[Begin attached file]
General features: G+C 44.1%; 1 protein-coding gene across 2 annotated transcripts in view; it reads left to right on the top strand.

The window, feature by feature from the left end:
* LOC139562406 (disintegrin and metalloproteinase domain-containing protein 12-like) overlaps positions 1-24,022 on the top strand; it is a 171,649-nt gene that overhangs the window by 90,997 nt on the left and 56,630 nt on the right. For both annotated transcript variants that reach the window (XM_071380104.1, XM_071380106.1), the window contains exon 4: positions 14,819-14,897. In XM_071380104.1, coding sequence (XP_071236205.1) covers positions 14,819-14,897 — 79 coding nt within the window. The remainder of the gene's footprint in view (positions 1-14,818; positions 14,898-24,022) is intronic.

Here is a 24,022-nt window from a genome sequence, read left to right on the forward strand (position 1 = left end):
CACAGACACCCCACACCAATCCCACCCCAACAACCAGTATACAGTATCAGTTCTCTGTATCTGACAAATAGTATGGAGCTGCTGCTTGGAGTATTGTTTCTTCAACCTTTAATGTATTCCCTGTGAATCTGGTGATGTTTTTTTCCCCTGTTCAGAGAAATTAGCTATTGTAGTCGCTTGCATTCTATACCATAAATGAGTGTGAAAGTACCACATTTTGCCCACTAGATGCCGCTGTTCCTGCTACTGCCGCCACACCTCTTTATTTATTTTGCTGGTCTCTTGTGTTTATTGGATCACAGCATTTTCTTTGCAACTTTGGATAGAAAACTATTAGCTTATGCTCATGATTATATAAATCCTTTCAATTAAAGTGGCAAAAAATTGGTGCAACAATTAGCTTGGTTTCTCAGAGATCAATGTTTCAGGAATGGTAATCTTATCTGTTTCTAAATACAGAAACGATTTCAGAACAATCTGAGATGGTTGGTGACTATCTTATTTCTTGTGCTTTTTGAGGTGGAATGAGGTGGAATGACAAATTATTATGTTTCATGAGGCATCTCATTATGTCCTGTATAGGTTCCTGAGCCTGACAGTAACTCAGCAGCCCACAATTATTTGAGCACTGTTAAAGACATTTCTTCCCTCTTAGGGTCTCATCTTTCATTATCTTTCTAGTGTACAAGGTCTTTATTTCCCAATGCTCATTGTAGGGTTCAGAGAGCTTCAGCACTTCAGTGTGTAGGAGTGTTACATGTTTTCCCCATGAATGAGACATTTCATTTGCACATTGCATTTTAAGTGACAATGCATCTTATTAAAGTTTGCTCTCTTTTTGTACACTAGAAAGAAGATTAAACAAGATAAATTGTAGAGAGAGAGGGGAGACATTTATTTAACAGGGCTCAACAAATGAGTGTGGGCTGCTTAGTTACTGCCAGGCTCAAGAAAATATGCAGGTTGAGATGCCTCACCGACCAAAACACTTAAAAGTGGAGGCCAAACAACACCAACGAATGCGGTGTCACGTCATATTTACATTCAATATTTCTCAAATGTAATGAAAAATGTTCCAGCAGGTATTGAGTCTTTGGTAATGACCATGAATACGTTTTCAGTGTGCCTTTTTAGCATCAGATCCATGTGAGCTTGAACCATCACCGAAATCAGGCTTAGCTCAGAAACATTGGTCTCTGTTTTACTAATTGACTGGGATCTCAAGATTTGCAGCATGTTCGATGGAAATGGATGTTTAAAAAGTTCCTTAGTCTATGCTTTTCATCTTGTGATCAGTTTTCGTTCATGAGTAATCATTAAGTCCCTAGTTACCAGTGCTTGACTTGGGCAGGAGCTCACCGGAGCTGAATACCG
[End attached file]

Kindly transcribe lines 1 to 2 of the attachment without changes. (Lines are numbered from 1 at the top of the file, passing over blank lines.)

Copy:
General features: G+C 44.1%; 1 protein-coding gene across 2 annotated transcripts in view; it reads left to right on the top strand.

The window, feature by feature from the left end: